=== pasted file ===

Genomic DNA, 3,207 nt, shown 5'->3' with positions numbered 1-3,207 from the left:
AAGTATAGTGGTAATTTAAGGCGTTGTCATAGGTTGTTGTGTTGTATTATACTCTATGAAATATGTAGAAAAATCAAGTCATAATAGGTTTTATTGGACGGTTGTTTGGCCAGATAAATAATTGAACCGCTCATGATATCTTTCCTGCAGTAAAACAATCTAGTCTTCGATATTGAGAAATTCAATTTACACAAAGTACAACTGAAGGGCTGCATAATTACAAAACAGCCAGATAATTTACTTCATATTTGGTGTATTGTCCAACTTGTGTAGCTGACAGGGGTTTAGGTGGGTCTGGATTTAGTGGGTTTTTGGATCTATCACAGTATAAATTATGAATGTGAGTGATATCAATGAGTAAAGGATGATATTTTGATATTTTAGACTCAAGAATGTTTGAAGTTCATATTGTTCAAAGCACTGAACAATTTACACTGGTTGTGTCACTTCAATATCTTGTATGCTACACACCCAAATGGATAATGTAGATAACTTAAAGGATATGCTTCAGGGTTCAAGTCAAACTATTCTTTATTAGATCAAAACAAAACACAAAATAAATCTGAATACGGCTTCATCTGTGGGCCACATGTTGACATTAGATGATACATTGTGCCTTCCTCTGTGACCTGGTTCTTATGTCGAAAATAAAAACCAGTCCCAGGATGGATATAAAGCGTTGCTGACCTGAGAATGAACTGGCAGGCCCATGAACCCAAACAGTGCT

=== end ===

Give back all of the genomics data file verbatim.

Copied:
Genomic DNA, 3,207 nt, shown 5'->3' with positions numbered 1-3,207 from the left:
AAGTATAGTGGTAATTTAAGGCGTTGTCATAGGTTGTTGTGTTGTATTATACTCTATGAAATATGTAGAAAAATCAAGTCATAATAGGTTTTATTGGACGGTTGTTTGGCCAGATAAATAATTGAACCGCTCATGATATCTTTCCTGCAGTAAAACAATCTAGTCTTCGATATTGAGAAATTCAATTTACACAAAGTACAACTGAAGGGCTGCATAATTACAAAACAGCCAGATAATTTACTTCATATTTGGTGTATTGTCCAACTTGTGTAGCTGACAGGGGTTTAGGTGGGTCTGGATTTAGTGGGTTTTTGGATCTATCACAGTATAAATTATGAATGTGAGTGATATCAATGAGTAAAGGATGATATTTTGATATTTTAGACTCAAGAATGTTTGAAGTTCATATTGTTCAAAGCACTGAACAATTTACACTGGTTGTGTCACTTCAATATCTTGTATGCTACACACCCAAATGGATAATGTAGATAACTTAAAGGATATGCTTCAGGGTTCAAGTCAAACTATTCTTTATTAGATCAAAACAAAACACAAAATAAATCTGAATACGGCTTCATCTGTGGGCCACATGTTGACATTAGATGATACATTGTGCCTTCCTCTGTGACCTGGTTCTTATGTCGAAAATAAAAACCAGTCCCAGGATGGATATAAAGCGTTGCTGACCTGAGAATGAACTGGCAGGCCCATGAACCCAAACAGTGCT